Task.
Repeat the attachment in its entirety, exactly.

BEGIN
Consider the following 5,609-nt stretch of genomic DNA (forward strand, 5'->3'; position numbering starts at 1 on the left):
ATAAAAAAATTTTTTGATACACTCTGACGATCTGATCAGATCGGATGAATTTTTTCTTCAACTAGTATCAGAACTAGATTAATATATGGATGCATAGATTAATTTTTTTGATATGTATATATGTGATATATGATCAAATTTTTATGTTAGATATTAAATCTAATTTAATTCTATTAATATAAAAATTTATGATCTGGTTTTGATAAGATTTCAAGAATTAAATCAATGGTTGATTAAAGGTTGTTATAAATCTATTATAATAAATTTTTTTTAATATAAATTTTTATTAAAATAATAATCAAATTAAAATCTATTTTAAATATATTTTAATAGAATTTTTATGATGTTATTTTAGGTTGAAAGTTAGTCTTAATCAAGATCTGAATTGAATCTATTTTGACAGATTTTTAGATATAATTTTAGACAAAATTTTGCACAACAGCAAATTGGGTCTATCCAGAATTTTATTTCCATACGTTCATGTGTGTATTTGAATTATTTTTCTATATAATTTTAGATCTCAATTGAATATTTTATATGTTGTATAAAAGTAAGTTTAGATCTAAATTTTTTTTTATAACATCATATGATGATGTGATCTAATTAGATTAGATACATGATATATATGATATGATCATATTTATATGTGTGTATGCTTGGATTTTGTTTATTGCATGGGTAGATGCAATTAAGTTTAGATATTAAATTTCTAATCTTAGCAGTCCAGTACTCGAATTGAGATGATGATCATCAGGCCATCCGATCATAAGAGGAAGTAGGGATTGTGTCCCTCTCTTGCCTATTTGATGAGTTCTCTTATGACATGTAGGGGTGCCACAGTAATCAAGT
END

Consider the following 5,609-nt stretch of genomic DNA (forward strand, 5'->3'; position numbering starts at 1 on the left):
ATAAAAAAATTTTTTGATACACTCTGACGATCTGATCAGATCGGATGAATTTTTTCTTCAACTAGTATCAGAACTAGATTAATATATGGATGCATAGATTAATTTTTTTGATATGTATATATGTGATATATGATCAAATTTTTATGTTAGATATTAAATCTAATTTAATTCTATTAATATAAAAATTTATGATCTGGTTTTGATAAGATTTCAAGAATTAAATCAATGGTTGATTAAAGGTTGTTATAAATCTATTATAATAAATTTTTTTTAATATAAATTTTTATTAAAATAATAATCAAATTAAAATCTATTTTAAATATATTTTAATAGAATTTTTATGATGTTATTTTAGGTTGAAAGTTAGTCTTAATCAAGATCTGAATTGAATCTATTTTGACAGATTTTTAGATATAATTTTAGACAAAATTTTGCACAACAGCAAATTGGGTCTATCCAGAATTTTATTTCCATACGTTCATGTGTGTATTTGAATTATTTTTCTATATAATTTTAGATCTCAATTGAATATTTTATATGTTGTATAAAAGTAAGTTTAGATCTAAATTTTTTTTTATAACATCATATGATGATGTGATCTAATTAGATTAGATACATGATATATATGATATGATCATATTTATATGTGTGTATGCTTGGATTTTGTTTATTGCATGGGTAGATGCAATTAAGTTTAGATATTAAATTTCTAATCTTAGCAGTCCAGTACTCGAATTGAGATGATGATCATCAGGCCATCCGATCATAAGAGGAAGTAGGGATTGTGTCCCTCTCTTGCCTATTTGATGAGTTCTCTTATGACATGTAGGGGTGCCACAGTAATCAAGT